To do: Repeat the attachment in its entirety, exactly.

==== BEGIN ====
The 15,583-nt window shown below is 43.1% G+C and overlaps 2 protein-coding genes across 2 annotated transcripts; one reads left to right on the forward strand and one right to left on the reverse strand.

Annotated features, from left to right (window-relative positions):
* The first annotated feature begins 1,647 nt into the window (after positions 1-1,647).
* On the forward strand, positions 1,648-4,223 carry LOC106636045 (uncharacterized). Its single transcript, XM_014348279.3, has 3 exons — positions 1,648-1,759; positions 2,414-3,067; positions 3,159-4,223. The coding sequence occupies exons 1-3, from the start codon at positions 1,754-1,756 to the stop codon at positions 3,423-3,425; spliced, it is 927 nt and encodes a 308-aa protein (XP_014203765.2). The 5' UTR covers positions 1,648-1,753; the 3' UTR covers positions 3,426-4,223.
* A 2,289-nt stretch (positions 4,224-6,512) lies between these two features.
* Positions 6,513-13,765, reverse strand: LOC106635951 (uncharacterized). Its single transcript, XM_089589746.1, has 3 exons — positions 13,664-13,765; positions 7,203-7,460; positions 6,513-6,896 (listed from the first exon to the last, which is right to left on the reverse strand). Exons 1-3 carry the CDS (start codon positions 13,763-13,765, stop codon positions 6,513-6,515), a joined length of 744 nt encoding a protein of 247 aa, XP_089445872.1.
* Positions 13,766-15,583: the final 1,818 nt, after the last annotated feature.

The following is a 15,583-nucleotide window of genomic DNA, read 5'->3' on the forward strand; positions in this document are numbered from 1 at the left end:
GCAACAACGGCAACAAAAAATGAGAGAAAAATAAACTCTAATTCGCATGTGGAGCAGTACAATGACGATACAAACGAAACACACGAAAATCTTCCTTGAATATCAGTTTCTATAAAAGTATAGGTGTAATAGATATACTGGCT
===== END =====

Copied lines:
The 15,583-nt window shown below is 43.1% G+C and overlaps 2 protein-coding genes across 2 annotated transcripts; one reads left to right on the forward strand and one right to left on the reverse strand.

Annotated features, from left to right (window-relative positions):
* The first annotated feature begins 1,647 nt into the window (after positions 1-1,647).
* On the forward strand, positions 1,648-4,223 carry LOC106636045 (uncharacterized). Its single transcript, XM_014348279.3, has 3 exons — positions 1,648-1,759; positions 2,414-3,067; positions 3,159-4,223. The coding sequence occupies exons 1-3, from the start codon at positions 1,754-1,756 to the stop codon at positions 3,423-3,425; spliced, it is 927 nt and encodes a 308-aa protein (XP_014203765.2). The 5' UTR covers positions 1,648-1,753; the 3' UTR covers positions 3,426-4,223.
* A 2,289-nt stretch (positions 4,224-6,512) lies between these two features.
* Positions 6,513-13,765, reverse strand: LOC106635951 (uncharacterized). Its single transcript, XM_089589746.1, has 3 exons — positions 13,664-13,765; positions 7,203-7,460; positions 6,513-6,896 (listed from the first exon to the last, which is right to left on the reverse strand). Exons 1-3 carry the CDS (start codon positions 13,763-13,765, stop codon positions 6,513-6,515), a joined length of 744 nt encoding a protein of 247 aa, XP_089445872.1.
* Positions 13,766-15,583: the final 1,818 nt, after the last annotated feature.

The following is a 15,583-nucleotide window of genomic DNA, read 5'->3' on the forward strand; positions in this document are numbered from 1 at the left end:
GCAACAACGGCAACAAAAAATGAGAGAAAAATAAACTCTAATTCGCATGTGGAGCAGTACAATGACGATACAAACGAAACACACGAAAATCTTCCTTGAATATCAGTTTCTATAAAAGTATAGGTGTAATAGATATACTGGCT